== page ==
“‘Direct experience of that transcending mystery and wonder, affirmed in all cultures, which moves us to a renewal of the spirit and an openness to the forces which create and uphold life.’ of all the Sources, this may be the hardest for young children to grasp, yet it defines us distinctly as Unitarian Universalists. This Source is rooted in Transcendentalism, most notably in the thinking of Henry David Thoreau, who taught us to live in harmony with nature, and Ralph Waldo Emerson, who taught us we can directly experience the awe, wonder, and mystery in nature.” (From Love Will Guide Us, a UUA Tapestry of Faith program)
While perusing the internet for key words of mystery, awe, wonder and children I noticed many articles reflected on these words through nature. This article – Wonders of Nature – by educator Ruth Wilson articulates the significance of providing our children the opportunities of awe and wonder and the mysteries that nature delivers.
For a Unitarian perspective on God and mystery, check out this page from Quest for Meaning.
Parents, this month remember the words of writer and ecologist Rachel Carson: “If a child is to keep alive their inborn sense of wonder, they need the companionship of at least one adult who can share it, rediscovering with them the joy, excitement and mystery of the world we live in.”
I Wonder by Annaka Harris: Eva takes a walk with her mother and encounters a range of mysteries: from gravity, to life cycles, to the vastness of the universe. She learns that it’s okay to say “I don’t know,” and she discovers that there are some things even adults don’t know-mysteries for everyone to wonder about together! I Wonder is a book that celebrates the feelings of awe and curiosity in children, as the foundation for all learning.
The Everything Seed: A Story Of Beginnings is written by Carole Martignacco (the minister serving the Unitarian Universalist Church of North Hatley, Quebec) and illustrated by Joy Troyer (a Batik artist and seminary student). This the story of the very first seed, the one that unfold to become everything in the Universe. Author Carole Martignacco incorporates scientific theories while acknowledging the spiritual aspect of all creation in a work that will resonate with young readers of all religions and denominational backgrounds. The batik illustrations are beautiful, simple, elegant, and perfectly showcase a story of our beginnings that is as thoughtful as it is entertaining.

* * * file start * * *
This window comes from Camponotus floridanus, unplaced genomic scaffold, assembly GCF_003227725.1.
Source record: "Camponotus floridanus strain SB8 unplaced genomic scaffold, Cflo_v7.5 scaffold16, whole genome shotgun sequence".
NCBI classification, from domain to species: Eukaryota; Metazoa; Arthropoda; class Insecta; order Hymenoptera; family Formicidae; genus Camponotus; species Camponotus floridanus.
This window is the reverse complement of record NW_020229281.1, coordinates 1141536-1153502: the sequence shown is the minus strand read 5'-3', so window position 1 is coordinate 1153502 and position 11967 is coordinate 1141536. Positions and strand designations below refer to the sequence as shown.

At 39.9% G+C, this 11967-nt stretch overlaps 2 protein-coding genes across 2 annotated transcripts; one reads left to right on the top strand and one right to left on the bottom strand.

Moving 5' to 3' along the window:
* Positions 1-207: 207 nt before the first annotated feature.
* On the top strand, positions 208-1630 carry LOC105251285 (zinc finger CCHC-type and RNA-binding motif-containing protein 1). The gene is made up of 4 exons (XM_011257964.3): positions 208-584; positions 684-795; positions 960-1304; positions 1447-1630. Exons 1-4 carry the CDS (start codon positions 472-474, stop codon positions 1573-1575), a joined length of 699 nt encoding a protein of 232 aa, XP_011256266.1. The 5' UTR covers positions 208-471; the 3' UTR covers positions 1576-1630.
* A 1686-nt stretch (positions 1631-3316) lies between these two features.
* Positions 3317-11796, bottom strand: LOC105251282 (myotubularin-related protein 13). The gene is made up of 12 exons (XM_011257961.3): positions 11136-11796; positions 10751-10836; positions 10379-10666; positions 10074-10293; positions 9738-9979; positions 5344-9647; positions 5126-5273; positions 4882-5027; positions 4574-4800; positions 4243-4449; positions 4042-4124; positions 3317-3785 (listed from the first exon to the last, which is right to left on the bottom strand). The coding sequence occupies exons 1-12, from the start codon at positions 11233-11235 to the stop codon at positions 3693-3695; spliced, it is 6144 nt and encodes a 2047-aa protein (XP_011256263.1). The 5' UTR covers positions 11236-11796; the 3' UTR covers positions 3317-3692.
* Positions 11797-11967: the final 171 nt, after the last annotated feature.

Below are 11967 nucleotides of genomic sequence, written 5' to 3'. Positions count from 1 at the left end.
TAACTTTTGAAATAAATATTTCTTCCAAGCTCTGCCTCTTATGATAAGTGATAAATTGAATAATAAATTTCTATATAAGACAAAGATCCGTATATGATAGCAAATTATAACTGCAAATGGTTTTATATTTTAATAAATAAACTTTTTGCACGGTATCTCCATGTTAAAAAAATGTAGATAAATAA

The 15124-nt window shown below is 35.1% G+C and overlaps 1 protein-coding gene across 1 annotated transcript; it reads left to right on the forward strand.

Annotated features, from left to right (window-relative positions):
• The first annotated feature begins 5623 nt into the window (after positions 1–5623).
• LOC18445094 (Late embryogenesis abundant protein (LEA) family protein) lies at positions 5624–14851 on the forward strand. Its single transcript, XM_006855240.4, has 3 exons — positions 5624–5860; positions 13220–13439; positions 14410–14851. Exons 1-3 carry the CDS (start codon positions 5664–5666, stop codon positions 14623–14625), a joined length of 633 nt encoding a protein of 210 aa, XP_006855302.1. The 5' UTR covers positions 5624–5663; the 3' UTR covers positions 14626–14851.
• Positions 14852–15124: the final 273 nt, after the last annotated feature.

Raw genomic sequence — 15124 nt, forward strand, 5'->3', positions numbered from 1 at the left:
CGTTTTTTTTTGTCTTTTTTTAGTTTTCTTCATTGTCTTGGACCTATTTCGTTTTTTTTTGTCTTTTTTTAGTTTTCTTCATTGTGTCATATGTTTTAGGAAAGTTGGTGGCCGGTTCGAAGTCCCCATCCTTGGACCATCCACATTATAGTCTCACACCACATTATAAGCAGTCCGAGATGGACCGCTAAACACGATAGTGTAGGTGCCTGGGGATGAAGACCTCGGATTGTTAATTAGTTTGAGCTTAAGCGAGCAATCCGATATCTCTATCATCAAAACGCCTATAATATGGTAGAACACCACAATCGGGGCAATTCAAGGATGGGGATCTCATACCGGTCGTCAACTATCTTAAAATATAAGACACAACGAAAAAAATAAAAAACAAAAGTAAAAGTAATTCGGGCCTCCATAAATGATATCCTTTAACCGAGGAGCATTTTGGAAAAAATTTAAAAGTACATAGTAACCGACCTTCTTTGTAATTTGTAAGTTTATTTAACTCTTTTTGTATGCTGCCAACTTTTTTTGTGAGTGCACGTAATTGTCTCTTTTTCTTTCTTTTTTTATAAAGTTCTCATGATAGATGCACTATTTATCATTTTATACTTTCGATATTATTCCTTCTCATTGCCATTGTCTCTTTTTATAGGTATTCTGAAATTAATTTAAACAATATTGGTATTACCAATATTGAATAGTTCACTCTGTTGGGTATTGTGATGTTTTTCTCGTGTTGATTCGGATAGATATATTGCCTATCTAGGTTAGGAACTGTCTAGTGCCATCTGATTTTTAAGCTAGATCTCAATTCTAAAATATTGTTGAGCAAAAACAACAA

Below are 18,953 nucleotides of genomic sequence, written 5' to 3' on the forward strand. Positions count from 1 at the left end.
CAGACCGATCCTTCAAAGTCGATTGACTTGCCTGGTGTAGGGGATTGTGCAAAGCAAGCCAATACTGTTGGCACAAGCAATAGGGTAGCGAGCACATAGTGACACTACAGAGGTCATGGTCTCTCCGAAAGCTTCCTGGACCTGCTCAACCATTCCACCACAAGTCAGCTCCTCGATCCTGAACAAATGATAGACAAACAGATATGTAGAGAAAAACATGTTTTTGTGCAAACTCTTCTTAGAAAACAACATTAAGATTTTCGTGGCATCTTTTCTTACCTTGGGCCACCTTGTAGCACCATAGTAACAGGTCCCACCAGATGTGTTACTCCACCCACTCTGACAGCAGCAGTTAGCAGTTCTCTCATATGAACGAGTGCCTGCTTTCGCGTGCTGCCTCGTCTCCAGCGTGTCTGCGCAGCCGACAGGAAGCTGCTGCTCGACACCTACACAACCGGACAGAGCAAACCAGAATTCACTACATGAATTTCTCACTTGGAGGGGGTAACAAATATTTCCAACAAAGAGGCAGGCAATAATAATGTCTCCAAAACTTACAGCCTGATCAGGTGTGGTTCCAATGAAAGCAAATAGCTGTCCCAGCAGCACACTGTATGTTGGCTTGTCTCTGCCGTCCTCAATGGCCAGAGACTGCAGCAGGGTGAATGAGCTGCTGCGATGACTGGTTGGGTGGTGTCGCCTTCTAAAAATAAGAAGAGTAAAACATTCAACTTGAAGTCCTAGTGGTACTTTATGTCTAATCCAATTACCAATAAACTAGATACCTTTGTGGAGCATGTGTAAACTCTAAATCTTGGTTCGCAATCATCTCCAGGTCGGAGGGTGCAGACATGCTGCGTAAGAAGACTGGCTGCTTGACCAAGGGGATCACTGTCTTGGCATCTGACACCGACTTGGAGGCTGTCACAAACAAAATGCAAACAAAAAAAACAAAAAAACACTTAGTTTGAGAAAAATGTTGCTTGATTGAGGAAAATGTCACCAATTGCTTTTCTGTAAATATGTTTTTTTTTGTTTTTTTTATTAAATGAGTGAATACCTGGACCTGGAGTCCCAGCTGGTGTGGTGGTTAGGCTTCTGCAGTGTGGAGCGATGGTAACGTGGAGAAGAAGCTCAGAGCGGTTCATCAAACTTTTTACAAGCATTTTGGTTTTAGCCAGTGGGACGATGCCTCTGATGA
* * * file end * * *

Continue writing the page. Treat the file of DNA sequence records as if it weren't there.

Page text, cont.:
What’s Hiding in There? by Daniela Drescher: Young children will love exploring the world of elves and fairies, and this time there’s more to discover! Lift the three or four flaps on each page to find out what’s hiding in the old tree, in the nest, in the grass or under the leaves. The simple text, which asks ‘what’s hiding in there?’, is ideal for preschool children and up.
Butterfly Tree by Sandra Markle: A girl, her dog, and her mom see what looks like an orange cloud in the distance, so they set out to find out what it is. When they arrive at the cloud, they discover that it is not a cloud at all, but thousands and thousands of butterflies.
A Final Thought
An assembly without children is a deficient incomplete assembly not only because children are a vital chunk of any cross section of humanity nor because they represent our future, but because they are identified in the Judeo-Christian tradition as the bearer of the mystery.